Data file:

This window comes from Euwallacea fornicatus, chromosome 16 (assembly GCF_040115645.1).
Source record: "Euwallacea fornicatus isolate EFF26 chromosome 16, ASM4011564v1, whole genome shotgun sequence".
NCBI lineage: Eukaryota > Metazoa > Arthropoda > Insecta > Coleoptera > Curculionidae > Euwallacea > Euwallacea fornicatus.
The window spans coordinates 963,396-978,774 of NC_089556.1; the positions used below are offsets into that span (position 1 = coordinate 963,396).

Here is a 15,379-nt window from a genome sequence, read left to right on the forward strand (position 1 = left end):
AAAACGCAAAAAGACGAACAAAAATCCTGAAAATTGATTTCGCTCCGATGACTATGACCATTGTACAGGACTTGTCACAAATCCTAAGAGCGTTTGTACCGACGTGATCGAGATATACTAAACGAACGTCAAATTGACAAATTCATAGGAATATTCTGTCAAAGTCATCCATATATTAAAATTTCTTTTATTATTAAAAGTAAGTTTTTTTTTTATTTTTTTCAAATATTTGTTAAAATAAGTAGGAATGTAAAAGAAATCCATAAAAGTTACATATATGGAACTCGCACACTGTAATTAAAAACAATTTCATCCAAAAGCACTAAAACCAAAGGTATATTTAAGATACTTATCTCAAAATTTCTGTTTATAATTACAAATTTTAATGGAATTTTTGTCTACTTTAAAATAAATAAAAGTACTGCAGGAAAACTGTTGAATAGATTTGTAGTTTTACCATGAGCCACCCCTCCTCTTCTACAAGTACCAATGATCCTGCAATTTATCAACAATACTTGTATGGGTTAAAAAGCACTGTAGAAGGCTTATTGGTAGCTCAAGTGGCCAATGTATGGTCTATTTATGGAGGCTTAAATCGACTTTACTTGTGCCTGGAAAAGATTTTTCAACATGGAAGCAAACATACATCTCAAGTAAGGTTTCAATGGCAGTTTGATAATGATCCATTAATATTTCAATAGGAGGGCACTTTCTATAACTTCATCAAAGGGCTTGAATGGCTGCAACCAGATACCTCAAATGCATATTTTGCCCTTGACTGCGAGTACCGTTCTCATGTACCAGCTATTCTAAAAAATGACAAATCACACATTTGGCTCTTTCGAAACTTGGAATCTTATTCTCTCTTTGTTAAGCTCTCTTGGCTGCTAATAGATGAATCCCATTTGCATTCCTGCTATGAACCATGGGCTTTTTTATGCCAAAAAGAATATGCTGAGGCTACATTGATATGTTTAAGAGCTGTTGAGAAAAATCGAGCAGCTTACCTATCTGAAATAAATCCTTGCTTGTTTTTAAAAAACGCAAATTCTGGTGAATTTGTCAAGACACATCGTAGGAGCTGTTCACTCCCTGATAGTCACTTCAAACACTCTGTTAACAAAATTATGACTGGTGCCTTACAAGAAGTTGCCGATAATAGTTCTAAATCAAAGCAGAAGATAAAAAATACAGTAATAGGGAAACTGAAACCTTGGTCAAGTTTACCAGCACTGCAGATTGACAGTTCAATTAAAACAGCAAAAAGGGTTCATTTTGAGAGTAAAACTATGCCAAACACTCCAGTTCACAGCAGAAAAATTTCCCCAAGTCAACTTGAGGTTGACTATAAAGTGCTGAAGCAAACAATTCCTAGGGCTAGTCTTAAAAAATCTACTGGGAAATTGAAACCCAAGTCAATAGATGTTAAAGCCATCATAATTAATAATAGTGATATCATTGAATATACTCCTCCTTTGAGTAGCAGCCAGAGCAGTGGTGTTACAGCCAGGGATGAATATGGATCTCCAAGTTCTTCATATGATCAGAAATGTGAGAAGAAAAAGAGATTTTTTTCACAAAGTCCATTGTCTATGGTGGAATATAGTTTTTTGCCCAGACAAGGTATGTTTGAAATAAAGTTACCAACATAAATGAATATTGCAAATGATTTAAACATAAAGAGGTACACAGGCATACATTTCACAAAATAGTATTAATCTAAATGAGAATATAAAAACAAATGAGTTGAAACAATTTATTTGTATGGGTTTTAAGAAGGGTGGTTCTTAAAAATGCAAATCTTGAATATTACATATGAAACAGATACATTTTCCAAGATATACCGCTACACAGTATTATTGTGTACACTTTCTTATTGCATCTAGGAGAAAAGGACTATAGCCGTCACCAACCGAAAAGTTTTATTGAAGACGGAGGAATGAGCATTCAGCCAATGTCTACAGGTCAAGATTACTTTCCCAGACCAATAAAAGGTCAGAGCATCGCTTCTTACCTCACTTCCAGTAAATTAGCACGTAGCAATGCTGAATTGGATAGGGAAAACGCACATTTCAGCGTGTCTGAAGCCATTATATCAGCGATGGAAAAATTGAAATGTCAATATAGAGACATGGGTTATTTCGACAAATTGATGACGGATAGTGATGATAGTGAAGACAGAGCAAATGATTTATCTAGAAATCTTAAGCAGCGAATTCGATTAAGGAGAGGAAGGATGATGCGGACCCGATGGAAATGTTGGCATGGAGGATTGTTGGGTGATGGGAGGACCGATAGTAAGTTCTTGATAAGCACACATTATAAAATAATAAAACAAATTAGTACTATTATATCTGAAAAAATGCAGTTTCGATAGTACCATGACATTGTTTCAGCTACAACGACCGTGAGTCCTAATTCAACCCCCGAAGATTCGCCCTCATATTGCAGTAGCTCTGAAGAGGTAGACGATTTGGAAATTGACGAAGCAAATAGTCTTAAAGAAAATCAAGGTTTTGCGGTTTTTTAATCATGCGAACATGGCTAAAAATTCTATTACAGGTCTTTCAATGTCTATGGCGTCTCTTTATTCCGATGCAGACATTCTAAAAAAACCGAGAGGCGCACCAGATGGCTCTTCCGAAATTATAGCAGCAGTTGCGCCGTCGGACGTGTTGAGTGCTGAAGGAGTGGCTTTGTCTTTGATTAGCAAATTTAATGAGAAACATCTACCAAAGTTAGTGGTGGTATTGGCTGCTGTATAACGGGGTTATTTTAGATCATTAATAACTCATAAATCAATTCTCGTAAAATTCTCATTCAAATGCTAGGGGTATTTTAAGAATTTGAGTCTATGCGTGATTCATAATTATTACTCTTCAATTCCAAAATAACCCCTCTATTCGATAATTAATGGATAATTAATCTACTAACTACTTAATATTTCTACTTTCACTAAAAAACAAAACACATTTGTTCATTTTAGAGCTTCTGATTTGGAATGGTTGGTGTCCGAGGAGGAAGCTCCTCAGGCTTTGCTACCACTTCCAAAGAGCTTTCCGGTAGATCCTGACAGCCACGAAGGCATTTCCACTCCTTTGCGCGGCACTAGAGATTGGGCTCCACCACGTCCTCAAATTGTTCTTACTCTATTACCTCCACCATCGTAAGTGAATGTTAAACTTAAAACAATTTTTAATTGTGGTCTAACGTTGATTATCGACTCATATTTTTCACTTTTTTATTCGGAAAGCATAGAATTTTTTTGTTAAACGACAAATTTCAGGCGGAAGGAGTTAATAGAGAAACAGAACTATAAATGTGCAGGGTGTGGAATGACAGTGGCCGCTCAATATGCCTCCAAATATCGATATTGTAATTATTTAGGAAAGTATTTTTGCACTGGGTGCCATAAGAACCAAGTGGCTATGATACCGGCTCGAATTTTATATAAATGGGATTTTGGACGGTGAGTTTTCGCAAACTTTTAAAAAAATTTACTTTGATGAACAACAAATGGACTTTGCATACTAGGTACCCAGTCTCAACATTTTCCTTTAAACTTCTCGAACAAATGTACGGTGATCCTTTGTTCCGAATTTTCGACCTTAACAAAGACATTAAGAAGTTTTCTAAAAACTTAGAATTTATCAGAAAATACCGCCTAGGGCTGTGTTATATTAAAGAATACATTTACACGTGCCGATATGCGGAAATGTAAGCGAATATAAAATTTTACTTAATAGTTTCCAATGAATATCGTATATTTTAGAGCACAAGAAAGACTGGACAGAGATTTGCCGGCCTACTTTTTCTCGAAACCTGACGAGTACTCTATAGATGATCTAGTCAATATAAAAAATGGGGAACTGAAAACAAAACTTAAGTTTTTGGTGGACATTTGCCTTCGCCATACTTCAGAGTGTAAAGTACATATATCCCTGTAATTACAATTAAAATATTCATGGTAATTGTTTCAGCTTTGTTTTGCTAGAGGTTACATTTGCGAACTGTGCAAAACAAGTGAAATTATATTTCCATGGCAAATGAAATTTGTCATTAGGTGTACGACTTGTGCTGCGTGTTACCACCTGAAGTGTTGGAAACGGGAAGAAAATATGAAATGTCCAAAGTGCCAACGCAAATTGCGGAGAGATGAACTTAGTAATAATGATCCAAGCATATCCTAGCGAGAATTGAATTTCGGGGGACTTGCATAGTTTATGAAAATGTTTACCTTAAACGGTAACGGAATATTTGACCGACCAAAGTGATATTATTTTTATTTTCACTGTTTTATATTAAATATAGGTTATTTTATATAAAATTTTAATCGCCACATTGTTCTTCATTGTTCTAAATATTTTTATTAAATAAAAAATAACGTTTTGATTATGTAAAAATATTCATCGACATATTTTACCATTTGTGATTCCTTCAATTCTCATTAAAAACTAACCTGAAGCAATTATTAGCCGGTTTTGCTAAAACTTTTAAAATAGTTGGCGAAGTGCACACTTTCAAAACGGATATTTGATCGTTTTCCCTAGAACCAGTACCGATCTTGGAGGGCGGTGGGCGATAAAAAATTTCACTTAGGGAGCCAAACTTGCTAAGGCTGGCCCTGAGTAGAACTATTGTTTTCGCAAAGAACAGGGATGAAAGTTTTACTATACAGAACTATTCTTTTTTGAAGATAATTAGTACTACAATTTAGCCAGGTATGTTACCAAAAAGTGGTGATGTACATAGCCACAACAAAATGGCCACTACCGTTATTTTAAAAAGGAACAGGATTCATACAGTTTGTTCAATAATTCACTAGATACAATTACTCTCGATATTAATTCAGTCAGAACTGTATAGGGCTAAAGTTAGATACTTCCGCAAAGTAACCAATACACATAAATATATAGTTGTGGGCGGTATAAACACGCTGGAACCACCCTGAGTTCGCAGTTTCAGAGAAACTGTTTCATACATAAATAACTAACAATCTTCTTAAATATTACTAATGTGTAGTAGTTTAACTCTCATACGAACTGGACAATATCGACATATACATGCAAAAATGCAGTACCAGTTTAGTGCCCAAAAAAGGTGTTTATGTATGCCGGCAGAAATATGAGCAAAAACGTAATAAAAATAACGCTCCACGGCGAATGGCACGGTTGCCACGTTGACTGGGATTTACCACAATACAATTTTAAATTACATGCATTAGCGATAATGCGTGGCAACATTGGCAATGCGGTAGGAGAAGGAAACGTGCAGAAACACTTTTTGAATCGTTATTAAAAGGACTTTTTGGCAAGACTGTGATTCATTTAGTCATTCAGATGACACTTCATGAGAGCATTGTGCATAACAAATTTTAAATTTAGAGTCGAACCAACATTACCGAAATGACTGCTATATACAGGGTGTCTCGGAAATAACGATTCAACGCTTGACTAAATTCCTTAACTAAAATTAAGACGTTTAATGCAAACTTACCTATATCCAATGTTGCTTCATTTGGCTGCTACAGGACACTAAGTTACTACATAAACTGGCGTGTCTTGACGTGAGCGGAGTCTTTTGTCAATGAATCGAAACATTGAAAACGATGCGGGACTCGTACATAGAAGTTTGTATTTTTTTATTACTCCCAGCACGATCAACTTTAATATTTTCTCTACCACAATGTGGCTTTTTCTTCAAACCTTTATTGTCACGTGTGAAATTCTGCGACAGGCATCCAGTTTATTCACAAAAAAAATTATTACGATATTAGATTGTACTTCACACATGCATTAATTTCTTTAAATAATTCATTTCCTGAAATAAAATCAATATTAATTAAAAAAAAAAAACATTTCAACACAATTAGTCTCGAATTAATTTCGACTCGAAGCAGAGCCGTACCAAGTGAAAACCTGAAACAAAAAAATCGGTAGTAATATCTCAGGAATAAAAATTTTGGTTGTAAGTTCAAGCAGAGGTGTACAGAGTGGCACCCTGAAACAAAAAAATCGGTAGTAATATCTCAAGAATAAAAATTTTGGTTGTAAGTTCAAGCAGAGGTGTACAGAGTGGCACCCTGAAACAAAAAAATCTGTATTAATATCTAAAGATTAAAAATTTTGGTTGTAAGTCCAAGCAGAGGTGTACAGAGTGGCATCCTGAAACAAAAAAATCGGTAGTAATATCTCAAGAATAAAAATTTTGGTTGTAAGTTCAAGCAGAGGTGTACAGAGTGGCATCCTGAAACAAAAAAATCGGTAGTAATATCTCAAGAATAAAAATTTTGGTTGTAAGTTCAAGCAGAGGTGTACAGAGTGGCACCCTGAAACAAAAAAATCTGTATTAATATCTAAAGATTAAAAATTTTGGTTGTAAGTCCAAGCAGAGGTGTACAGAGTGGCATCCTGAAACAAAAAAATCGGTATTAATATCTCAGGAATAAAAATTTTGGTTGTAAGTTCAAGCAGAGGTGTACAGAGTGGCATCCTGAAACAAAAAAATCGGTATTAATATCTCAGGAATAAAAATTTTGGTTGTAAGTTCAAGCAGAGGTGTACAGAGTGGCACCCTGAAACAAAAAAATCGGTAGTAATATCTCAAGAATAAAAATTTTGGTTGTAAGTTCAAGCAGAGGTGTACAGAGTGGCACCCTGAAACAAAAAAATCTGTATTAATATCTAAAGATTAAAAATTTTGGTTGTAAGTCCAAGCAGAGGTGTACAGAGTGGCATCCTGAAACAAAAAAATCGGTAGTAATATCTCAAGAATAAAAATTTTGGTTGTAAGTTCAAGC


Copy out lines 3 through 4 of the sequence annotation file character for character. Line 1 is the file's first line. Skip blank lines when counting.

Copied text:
NCBI lineage: Eukaryota > Metazoa > Arthropoda > Insecta > Coleoptera > Curculionidae > Euwallacea > Euwallacea fornicatus.
The window spans coordinates 963,396-978,774 of NC_089556.1; the positions used below are offsets into that span (position 1 = coordinate 963,396).